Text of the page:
Published — Wednesday 19 December 2012
Last update 18 December 2012 11:22 pm
Even before the second round of Egyptian referendum balloting takes place, come Saturday, troubling signs are clearly emerging, raising the basic issue of the legitimacy of the regime to follow.
It is not clear whether the expected constitution will be a rallying point for more polarization in society and whether President Muhammad Mursi will take the lead to try to reach out to all sections of the society and have a more inclusive representative government that will provide a base for domestic and regional stability.
If past elections are any guide to those supporting the draft constitution led by the Muslim Brotherhood and its allies, they have won the first round by a small margin of 57 percent of some eight million voters. It remains to be seen whether the second round will carry the same percentage or the opposition that is crying foul will be able to mobilize a vigorous “no” that will impact the first round or even go for boycott. Indeed, some of the opposition figures were advising to deny results any recognition. Voting and elections in general are mainly determined by two things: Resources and organization. Though the opposition had been active and able to rally people to demonstrate in the streets, it did not register similar success in bringing them to the ballot booths to cast their “no” vote.
Voting for the constitution is not the end of the game. In two months’ time, a new parliamentary election should take place to decide on the upcoming Parliament, another politically tense point that calls for more polarization.
However, taking voters to the polling station and voting in favor of the draft constitution or eventually for the parliamentary ones will not necessarily mean allying politically with Mursi and his Islamist group. A growing number of Egyptians are worried that if the draft constitution is defeated, it will throw the whole country into unknown turmoil that will complicate and undermine an already complicated and difficult economic situation which will cause political disarray in the country.
Mursi, his party and his allies may win the day, but the question over the legitimacy of the new regime they helped establish, will still linger. Legitimacy does not necessarily stem from the ballot box though it could be one of its forms. In the simplest form of definition, it means popular acceptance of the government. That acceptance can come from the ballot box or from a monarchy. And that is why in political science, they divide legitimacy into three categories: Charismatic, traditional and rational or legal. In the words of British philosopher Thomas Hobbes, legitimacy can move in cycles of exchange between various forms. In the case of Egypt, for instance, it has firstly tried the traditional form of legitimacy during the period before the 1952 coup, then the charismatic legitimacy that was mainly associated by President Gamal Abdel Nasser, who initially managed to instill national pride in the country before being discredited in the face of a defeat by Israel back in 1967. Sadat carried out another form of legitimacy based on the partial victory he achieved by crossing the Bar Lev lines in 1973, but his policies and those of his successor later exhausted that capital.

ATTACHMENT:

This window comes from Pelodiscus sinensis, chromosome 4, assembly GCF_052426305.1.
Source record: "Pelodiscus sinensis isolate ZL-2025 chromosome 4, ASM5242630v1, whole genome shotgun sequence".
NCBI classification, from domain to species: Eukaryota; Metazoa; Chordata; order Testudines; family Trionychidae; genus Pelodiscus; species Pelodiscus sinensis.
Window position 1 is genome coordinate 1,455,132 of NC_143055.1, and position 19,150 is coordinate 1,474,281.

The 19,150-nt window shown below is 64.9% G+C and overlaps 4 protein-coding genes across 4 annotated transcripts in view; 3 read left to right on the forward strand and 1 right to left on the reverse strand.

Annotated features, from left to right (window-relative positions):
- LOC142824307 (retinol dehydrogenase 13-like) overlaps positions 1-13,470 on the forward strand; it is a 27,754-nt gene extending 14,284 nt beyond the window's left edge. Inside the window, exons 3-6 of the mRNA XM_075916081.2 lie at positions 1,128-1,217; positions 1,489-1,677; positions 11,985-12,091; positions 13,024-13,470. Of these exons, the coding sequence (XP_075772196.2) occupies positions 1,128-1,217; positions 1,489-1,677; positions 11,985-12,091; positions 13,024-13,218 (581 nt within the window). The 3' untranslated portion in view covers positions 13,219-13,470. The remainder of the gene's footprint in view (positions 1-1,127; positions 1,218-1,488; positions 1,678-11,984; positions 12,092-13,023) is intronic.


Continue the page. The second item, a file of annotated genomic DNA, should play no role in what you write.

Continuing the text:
The new regime is trying to build its legitimacy on the rationale and legal base of elections and the expression of free will of the people. However, the draft constitution, even if it survives the second round through the support of a marginally higher vote, shows the need for the government to do more to win larger segments of society to the side of the new regime and its legitimacy.
Even more important is how the Egyptian people will view the outcome and whether the opposition will recognize the results or not. Democracy, after all, is not only about winning at the ballot box but more about conceding defeat. That requires recognizing the procedures that lead to the end result of the outcome of elections.
Moreover, how will the rest of the world react and deal with the new regime? At stake are issues to do with the diplomatic, economic and military relationship with Western countries led by the United States and world institutions like the World Bank and the International Monetary Fund, who are considering lending a crucial loan to Egypt. A new arrangement seems to be in place to accept the new regime on the basis of the fact that it came to power after free elections. This will encourage an alliance between the rising Islamists and the military who will be provided help from the outside world to ensure some degree of regional stability.